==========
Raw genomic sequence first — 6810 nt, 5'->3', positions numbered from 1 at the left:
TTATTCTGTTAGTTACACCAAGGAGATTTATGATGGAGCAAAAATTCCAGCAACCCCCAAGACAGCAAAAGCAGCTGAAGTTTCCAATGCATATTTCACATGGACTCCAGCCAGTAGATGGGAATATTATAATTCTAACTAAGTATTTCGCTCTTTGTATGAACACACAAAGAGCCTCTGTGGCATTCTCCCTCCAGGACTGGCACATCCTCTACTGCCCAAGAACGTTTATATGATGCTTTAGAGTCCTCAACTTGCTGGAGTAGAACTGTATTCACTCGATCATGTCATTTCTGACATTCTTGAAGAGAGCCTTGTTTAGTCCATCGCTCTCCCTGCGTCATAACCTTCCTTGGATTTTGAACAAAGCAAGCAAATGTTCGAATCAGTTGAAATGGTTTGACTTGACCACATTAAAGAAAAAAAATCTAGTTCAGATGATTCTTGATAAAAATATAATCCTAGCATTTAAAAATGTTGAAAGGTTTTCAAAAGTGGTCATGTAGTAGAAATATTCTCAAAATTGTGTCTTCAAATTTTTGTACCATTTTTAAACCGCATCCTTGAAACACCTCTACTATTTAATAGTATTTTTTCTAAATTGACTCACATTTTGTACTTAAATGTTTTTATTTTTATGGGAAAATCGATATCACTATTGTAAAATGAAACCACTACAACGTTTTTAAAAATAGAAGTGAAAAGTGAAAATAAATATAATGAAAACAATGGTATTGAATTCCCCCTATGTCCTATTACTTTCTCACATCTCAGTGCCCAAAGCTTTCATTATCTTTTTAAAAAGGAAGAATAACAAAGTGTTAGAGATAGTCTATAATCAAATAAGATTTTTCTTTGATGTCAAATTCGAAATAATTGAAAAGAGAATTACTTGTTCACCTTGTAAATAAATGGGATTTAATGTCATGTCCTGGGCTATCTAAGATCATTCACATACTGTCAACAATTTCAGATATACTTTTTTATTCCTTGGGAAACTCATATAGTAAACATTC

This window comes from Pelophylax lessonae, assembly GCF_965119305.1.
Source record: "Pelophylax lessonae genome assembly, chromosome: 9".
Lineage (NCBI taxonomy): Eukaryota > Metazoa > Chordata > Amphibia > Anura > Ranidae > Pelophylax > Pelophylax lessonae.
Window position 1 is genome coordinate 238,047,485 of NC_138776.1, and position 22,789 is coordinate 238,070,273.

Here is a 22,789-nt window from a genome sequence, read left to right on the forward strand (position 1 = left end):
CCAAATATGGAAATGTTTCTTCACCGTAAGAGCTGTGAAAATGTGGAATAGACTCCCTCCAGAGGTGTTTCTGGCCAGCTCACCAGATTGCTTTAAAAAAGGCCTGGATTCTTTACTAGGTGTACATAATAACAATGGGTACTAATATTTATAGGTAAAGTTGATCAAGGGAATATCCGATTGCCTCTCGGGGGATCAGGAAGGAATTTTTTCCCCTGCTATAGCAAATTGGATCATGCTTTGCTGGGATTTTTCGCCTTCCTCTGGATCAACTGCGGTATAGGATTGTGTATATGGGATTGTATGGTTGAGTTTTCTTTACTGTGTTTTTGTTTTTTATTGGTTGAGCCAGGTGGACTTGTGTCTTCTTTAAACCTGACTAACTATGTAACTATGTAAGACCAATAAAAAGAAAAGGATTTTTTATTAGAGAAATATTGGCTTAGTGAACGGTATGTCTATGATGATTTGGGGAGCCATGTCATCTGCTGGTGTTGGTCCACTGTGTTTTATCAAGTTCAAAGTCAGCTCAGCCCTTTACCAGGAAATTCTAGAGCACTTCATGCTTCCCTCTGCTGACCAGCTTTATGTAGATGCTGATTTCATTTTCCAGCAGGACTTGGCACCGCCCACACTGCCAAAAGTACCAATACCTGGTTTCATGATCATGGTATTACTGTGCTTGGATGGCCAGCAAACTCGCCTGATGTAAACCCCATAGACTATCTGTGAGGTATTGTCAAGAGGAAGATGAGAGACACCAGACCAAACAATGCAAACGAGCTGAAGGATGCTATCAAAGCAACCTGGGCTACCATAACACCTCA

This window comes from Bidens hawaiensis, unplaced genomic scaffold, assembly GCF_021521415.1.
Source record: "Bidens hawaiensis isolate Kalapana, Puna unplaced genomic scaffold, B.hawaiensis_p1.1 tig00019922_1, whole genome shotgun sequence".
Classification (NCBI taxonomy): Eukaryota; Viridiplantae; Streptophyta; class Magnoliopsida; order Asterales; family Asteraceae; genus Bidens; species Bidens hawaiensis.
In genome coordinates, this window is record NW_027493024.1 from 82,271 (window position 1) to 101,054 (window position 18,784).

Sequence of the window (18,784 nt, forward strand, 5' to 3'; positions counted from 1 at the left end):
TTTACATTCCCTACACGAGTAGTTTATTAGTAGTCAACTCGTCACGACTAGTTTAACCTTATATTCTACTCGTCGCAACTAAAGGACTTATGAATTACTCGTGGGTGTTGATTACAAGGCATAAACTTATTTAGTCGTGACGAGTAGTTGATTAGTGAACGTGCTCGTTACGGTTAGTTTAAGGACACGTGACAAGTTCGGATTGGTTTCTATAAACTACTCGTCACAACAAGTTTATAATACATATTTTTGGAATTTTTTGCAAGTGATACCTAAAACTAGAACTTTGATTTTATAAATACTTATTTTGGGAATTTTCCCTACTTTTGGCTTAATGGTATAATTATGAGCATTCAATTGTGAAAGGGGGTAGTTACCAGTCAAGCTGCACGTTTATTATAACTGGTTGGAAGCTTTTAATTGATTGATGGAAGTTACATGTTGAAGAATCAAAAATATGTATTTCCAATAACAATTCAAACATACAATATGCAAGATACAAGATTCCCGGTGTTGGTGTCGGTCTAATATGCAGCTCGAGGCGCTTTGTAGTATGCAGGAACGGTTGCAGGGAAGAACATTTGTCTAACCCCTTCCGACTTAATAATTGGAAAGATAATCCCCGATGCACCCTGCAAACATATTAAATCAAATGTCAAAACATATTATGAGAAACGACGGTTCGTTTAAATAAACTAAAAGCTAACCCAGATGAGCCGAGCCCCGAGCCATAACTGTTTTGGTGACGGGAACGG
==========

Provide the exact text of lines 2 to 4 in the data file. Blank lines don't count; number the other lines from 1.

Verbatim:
TTATTCTGTTAGTTACACCAAGGAGATTTATGATGGAGCAAAAATTCCAGCAACCCCCAAGACAGCAAAAGCAGCTGAAGTTTCCAATGCATATTTCACATGGACTCCAGCCAGTAGATGGGAATATTATAATTCTAACTAAGTATTTCGCTCTTTGTATGAACACACAAAGAGCCTCTGTGGCATTCTCCCTCCAGGACTGGCACATCCTCTACTGCCCAAGAACGTTTATATGATGCTTTAGAGTCCTCAACTTGCTGGAGTAGAACTGTATTCACTCGATCATGTCATTTCTGACATTCTTGAAGAGAGCCTTGTTTAGTCCATCGCTCTCCCTGCGTCATAACCTTCCTTGGATTTTGAACAAAGCAAGCAAATGTTCGAATCAGTTGAAATGGTTTGACTTGACCACATTAAAGAAAAAAAATCTAGTTCAGATGATTCTTGATAAAAATATAATCCTAGCATTTAAAAATGTTGAAAGGTTTTCAAAAGTGGTCATGTAGTAGAAATATTCTCAAAATTGTGTCTTCAAATTTTTGTACCATTTTTAAACCGCATCCTTGAAACACCTCTACTATTTAATAGTATTTTTTCTAAATTGACTCACATTTTGTACTTAAATGTTTTTATTTTTATGGGAAAATCGATATCACTATTGTAAAATGAAACCACTACAACGTTTTTAAAAATAGAAGTGAAAAGTGAAAATAAATATAATGAAAACAATGGTATTGAATTCCCCCTATGTCCTATTACTTTCTCACATCTCAGTGCCCAAAGCTTTCATTATCTTTTTAAAAAGGAAGAATAACAAAGTGTTAGAGATAGTCTATAATCAAATAAGATTTTTCTTTGATGTCAAATTCGAAATAATTGAAAAGAGAATTACTTGTTCACCTTGTAAATAAATGGGATTTAATGTCATGTCCTGGGCTATCTAAGATCATTCACATACTGTCAACAATTTCAGATATACTTTTTTATTCCTTGGGAAACTCATATAGTAAACATTC

This window comes from Pelophylax lessonae, assembly GCF_965119305.1.
Source record: "Pelophylax lessonae genome assembly, chromosome: 9".